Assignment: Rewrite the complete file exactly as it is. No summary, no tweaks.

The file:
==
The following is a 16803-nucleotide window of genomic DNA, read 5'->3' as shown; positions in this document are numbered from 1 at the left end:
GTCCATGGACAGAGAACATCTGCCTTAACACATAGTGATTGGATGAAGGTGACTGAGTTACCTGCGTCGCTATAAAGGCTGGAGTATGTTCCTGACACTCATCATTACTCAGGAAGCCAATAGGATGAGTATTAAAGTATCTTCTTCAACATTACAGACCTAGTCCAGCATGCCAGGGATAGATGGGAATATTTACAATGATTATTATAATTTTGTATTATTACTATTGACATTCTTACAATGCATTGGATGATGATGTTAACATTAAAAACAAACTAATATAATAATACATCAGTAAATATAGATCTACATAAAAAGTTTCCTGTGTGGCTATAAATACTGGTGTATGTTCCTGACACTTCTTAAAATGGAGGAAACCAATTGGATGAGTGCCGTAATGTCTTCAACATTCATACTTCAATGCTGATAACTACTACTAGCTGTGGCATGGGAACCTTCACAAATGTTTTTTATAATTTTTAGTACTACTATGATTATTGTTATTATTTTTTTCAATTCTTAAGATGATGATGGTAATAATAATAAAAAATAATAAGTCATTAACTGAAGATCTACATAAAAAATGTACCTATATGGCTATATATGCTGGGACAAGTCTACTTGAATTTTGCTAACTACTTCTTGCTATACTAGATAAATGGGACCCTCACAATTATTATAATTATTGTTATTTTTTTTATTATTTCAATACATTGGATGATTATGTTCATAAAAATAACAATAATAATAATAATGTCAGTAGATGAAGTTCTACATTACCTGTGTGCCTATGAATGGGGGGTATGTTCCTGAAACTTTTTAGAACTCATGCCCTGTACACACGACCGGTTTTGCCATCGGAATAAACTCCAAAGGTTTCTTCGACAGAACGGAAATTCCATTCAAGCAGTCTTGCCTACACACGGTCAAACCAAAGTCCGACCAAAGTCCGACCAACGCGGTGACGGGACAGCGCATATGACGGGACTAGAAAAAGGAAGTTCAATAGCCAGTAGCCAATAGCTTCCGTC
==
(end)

The following is a 16803-nucleotide window of genomic DNA, read 5'->3' as shown; positions in this document are numbered from 1 at the left end:
GTCCATGGACAGAGAACATCTGCCTTAACACATAGTGATTGGATGAAGGTGACTGAGTTACCTGCGTCGCTATAAAGGCTGGAGTATGTTCCTGACACTCATCATTACTCAGGAAGCCAATAGGATGAGTATTAAAGTATCTTCTTCAACATTACAGACCTAGTCCAGCATGCCAGGGATAGATGGGAATATTTACAATGATTATTATAATTTTGTATTATTACTATTGACATTCTTACAATGCATTGGATGATGATGTTAACATTAAAAACAAACTAATATAATAATACATCAGTAAATATAGATCTACATAAAAAGTTTCCTGTGTGGCTATAAATACTGGTGTATGTTCCTGACACTTCTTAAAATGGAGGAAACCAATTGGATGAGTGCCGTAATGTCTTCAACATTCATACTTCAATGCTGATAACTACTACTAGCTGTGGCATGGGAACCTTCACAAATGTTTTTTATAATTTTTAGTACTACTATGATTATTGTTATTATTTTTTTCAATTCTTAAGATGATGATGGTAATAATAATAAAAAATAATAAGTCATTAACTGAAGATCTACATAAAAAATGTACCTATATGGCTATATATGCTGGGACAAGTCTACTTGAATTTTGCTAACTACTTCTTGCTATACTAGATAAATGGGACCCTCACAATTATTATAATTATTGTTATTTTTTTTATTATTTCAATACATTGGATGATTATGTTCATAAAAATAACAATAATAATAATAATGTCAGTAGATGAAGTTCTACATTACCTGTGTGCCTATGAATGGGGGGTATGTTCCTGAAACTTTTTAGAACTCATGCCCTGTACACACGACCGGTTTTGCCATCGGAATAAACTCCAAAGGTTTCTTCGACAGAACGGAAATTCCATTCAAGCAGTCTTGCCTACACACGGTCAAACCAAAGTCCGACCAAAGTCCGACCAACGCGGTGACGGGACAGCGCATATGACGGGACTAGAAAAAGGAAGTTCAATAGCCAGTAGCCAATAGCTTCCGTC